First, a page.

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Few Clouds 27° Good Morning

Long Islanders to attend Obama's second inauguration

President Barack Obama (L) takes the oath of

President Barack Obama (L) takes the oath of office from U.S. Supreme Court Chief Justice John Roberts (R) as first lady Michelle Obama (2nd L) holds the bible and daughter Malia (C) and Sasha look on in the Blue Room of the White House. (Jan. 20, 2013) Photo Credit: Getty Images

WASHINGTON -- For some Long Islanders visiting the nation's capital, Monday's inauguration of President Barack Obama will be a celebration of the man whose agenda they have supported for four years.

For others too young to cast a vote last November, it will offer a lesson in history and politics.

"I want to know what's going to affect me and my community in the next four years," said Newfield High School student Victoria Calandriello, 18, of Selden, who was attending the inauguration with her Advanced Placement Government class. "I'm very excited, but I don't know what to expect."

Standing near the National Museum of American History, Calandriello said she had been one month too young to vote in the fall, but felt it was important to learn as much about politics as she could before voting in the next election.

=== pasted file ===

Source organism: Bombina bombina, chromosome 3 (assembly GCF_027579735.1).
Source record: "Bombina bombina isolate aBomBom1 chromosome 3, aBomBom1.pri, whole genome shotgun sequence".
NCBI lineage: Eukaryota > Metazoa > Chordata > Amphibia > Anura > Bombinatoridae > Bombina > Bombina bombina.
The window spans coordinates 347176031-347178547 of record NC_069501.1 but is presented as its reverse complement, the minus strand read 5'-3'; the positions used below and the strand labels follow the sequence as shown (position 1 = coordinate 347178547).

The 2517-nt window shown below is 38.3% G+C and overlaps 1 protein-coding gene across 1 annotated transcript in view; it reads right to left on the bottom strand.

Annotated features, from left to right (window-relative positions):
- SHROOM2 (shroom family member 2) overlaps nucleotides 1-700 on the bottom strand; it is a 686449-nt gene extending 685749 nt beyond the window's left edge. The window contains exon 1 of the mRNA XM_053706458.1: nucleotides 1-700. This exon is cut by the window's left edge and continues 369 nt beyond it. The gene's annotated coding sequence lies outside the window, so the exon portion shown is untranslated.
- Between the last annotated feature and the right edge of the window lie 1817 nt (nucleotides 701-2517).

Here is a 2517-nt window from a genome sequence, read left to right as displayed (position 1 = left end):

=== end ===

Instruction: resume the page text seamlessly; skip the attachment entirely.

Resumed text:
Corine Mack, 65, of Central Islip, who said she cried during Obama's inauguration in 2009 and welcomed the chance to witness the second one in person Monday, added, "I'm inspired to be here and be part of history. . . . My president, President Obama, got re-elected."

Mack, a retired union leader, said, "This time, I just feel strength . . . and a sense of peace I didn't have before."

Mack toured the Martin Luther King Jr. Memorial and took in Washington's other sights as countless others did before the ceremony, which takes place on the holiday honoring King's birthday. Mack said King and Obama shared a "sense of sacrifice."

On Capitol Hill, organizers finished erecting tents and bleachers, police began closing streets and vendors hawked souvenirs bearing photos of the first family. Obama supporters from all over the country packed the city, some saying they would be in place on the National Mall as early 5:30 a.m. Monday to secure a good viewing spot.

Spogmay Ahmed, 18, a Newfield alumni and Selden native who attends George Washington University, said being a D.C. resident allows her to experience the festivities "from a different perspective."

Hempstead Village Mayor Wayne Hall also visited the Martin Luther King Jr. and Lincoln memorials before the inauguration.

"I feel the energy just starting to build, build, build," Hall said. "His second term is going to be better than his first term."

Paul Turano, 35, of North Babylon, said he hoped Obama could make more progress this term with Congress.

"It's definitely good to see him elected a second time," he said. "It's good for America that it happened again."

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